Promontory fort on Combs Edge


Heritage Category: Scheduled Monument

List Entry Number: 1009294

Date first listed: 15-Oct-1936

Date of most recent amendment: 07-Dec-1994


Ordnance survey map of Promontory fort on Combs Edge
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The building or site itself may lie within the boundary of more than one authority.

County: Derbyshire

District: High Peak (District Authority)

Parish: Chapel-en-le-Frith

National Park: PEAK DISTRICT

National Grid Reference: SK 05364 78410


Legacy Record - This information may be included in the List Entry Details.

Reasons for Designation

Promontory forts are a type of hillfort in which conspicuous naturally defended sites are adapted as enclosures by the construction of one or more earth or stone ramparts placed across the neck of a spur in order to divide it from the surrounding land. Coastal situations, using headlands defined by steep natural cliffs, are common while inland similar topographic settings defined by natural cliffs are also used. The ramparts and accompanying ditches formed the main artificial defence, but timber palisades may have been erected along the cliff edges. Access to the interior was generally provided by an entrance through the ramparts. The interior of the fort was used intensively for settlement and related activities, and evidence for timber- and stone- walled round houses can be expected, together with the remains of buildings used for storage and enclosures for animals. Promontory forts are generally Iron Age in date, most having been constructed and used between the sixth century BC and the mid-first century AD. They are broadly contemporary with other types of hillfort. They are regarded as settlements of high status, probably occupied on a permanent basis, and recent interpretations suggest that their construction and choice of location had as much to do with display as defence. Promontory forts are rare nationally with less than 100 recorded examples. In view of their rarity and their importance in the understanding of the nature of social organisation in the later prehistoric period, all examples with surviving archaeological remains are considered nationally important.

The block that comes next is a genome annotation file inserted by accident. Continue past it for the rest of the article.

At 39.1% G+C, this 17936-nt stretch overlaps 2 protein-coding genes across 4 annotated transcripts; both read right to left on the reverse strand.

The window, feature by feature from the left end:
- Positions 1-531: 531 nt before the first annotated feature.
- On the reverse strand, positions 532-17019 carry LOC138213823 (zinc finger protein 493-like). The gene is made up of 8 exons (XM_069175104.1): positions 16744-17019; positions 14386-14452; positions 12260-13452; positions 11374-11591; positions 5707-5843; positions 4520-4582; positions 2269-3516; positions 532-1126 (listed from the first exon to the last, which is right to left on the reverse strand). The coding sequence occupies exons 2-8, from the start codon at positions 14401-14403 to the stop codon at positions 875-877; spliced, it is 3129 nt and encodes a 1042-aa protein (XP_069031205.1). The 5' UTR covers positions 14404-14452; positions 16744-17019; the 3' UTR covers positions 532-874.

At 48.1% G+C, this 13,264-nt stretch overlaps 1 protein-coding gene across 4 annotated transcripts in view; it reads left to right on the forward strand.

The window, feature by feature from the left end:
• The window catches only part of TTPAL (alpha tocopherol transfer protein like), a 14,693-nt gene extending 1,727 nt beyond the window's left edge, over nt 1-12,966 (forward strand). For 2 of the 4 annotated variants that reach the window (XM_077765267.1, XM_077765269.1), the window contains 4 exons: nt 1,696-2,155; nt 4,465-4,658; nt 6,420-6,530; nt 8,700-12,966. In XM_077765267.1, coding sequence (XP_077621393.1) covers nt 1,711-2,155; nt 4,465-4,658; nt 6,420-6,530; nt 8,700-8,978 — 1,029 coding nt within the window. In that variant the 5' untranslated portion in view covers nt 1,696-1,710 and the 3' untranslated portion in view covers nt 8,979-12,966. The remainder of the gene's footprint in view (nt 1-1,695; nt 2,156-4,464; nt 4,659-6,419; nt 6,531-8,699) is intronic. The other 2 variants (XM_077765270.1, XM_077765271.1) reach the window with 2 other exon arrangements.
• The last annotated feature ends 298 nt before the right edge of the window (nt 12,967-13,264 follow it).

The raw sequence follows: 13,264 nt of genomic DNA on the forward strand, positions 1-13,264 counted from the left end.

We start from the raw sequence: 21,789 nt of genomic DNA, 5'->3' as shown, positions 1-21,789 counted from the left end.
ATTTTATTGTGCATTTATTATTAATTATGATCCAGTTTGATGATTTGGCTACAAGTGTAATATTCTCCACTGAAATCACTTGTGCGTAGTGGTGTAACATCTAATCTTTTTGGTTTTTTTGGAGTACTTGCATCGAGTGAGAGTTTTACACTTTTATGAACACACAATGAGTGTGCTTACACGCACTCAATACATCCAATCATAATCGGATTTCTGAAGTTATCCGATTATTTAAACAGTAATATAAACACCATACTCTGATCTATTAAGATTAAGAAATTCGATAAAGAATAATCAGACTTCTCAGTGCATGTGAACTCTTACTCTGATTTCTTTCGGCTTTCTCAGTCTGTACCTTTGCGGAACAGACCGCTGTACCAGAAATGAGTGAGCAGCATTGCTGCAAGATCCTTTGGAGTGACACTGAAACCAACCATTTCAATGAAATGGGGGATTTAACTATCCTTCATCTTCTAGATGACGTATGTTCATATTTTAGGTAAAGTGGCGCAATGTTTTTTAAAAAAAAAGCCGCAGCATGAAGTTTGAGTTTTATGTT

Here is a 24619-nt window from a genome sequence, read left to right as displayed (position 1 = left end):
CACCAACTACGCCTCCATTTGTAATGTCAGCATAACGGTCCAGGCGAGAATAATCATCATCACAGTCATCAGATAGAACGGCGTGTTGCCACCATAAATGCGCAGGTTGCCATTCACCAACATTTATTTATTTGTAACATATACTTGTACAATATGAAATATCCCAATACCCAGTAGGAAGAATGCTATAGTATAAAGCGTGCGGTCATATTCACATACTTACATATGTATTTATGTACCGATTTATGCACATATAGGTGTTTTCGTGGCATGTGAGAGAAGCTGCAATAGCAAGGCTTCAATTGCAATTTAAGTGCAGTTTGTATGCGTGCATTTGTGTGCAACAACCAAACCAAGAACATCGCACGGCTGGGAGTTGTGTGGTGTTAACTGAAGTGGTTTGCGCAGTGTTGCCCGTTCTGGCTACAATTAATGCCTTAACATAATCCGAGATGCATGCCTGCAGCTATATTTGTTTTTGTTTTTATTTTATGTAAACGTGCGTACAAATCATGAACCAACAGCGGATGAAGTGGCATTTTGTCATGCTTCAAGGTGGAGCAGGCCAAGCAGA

The promontory fort on Combs Edge is very well preserved having apparently suffered very little disturbance since it was abandoned. The possibility of a post-medieval use for the fort is also of interest.


Legacy Record - This information may be included in the List Entry Details.